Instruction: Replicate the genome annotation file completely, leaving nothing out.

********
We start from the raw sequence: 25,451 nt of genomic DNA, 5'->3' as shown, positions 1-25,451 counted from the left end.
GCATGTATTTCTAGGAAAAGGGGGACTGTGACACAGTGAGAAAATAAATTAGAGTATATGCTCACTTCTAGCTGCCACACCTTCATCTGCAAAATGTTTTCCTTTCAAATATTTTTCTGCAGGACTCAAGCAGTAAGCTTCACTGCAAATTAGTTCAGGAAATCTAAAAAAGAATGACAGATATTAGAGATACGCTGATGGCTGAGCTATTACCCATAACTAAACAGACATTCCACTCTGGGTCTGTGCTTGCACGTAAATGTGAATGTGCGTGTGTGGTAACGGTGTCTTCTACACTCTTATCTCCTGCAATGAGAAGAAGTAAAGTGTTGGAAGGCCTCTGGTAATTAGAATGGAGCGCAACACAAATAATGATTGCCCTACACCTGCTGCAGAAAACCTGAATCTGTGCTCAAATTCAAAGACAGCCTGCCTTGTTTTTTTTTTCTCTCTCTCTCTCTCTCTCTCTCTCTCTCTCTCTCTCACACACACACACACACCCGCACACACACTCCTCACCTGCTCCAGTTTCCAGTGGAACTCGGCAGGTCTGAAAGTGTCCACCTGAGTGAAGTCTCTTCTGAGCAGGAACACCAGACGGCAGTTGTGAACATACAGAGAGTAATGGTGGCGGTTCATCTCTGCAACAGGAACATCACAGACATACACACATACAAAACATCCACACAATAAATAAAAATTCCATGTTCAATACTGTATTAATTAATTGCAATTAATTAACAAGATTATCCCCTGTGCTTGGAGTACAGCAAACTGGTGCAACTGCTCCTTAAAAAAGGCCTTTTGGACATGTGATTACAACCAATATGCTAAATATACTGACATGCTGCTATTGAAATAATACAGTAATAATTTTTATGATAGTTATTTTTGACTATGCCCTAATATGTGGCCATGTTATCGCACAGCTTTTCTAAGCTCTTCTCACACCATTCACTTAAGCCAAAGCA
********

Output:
We start from the raw sequence: 25,451 nt of genomic DNA, 5'->3' as shown, positions 1-25,451 counted from the left end.
GCATGTATTTCTAGGAAAAGGGGGACTGTGACACAGTGAGAAAATAAATTAGAGTATATGCTCACTTCTAGCTGCCACACCTTCATCTGCAAAATGTTTTCCTTTCAAATATTTTTCTGCAGGACTCAAGCAGTAAGCTTCACTGCAAATTAGTTCAGGAAATCTAAAAAAGAATGACAGATATTAGAGATACGCTGATGGCTGAGCTATTACCCATAACTAAACAGACATTCCACTCTGGGTCTGTGCTTGCACGTAAATGTGAATGTGCGTGTGTGGTAACGGTGTCTTCTACACTCTTATCTCCTGCAATGAGAAGAAGTAAAGTGTTGGAAGGCCTCTGGTAATTAGAATGGAGCGCAACACAAATAATGATTGCCCTACACCTGCTGCAGAAAACCTGAATCTGTGCTCAAATTCAAAGACAGCCTGCCTTGTTTTTTTTTTCTCTCTCTCTCTCTCTCTCTCTCTCTCTCTCTCTCTCACACACACACACACACCCGCACACACACTCCTCACCTGCTCCAGTTTCCAGTGGAACTCGGCAGGTCTGAAAGTGTCCACCTGAGTGAAGTCTCTTCTGAGCAGGAACACCAGACGGCAGTTGTGAACATACAGAGAGTAATGGTGGCGGTTCATCTCTGCAACAGGAACATCACAGACATACACACATACAAAACATCCACACAATAAATAAAAATTCCATGTTCAATACTGTATTAATTAATTGCAATTAATTAACAAGATTATCCCCTGTGCTTGGAGTACAGCAAACTGGTGCAACTGCTCCTTAAAAAAGGCCTTTTGGACATGTGATTACAACCAATATGCTAAATATACTGACATGCTGCTATTGAAATAATACAGTAATAATTTTTATGATAGTTATTTTTGACTATGCCCTAATATGTGGCCATGTTATCGCACAGCTTTTCTAAGCTCTTCTCACACCATTCACTTAAGCCAAAGCA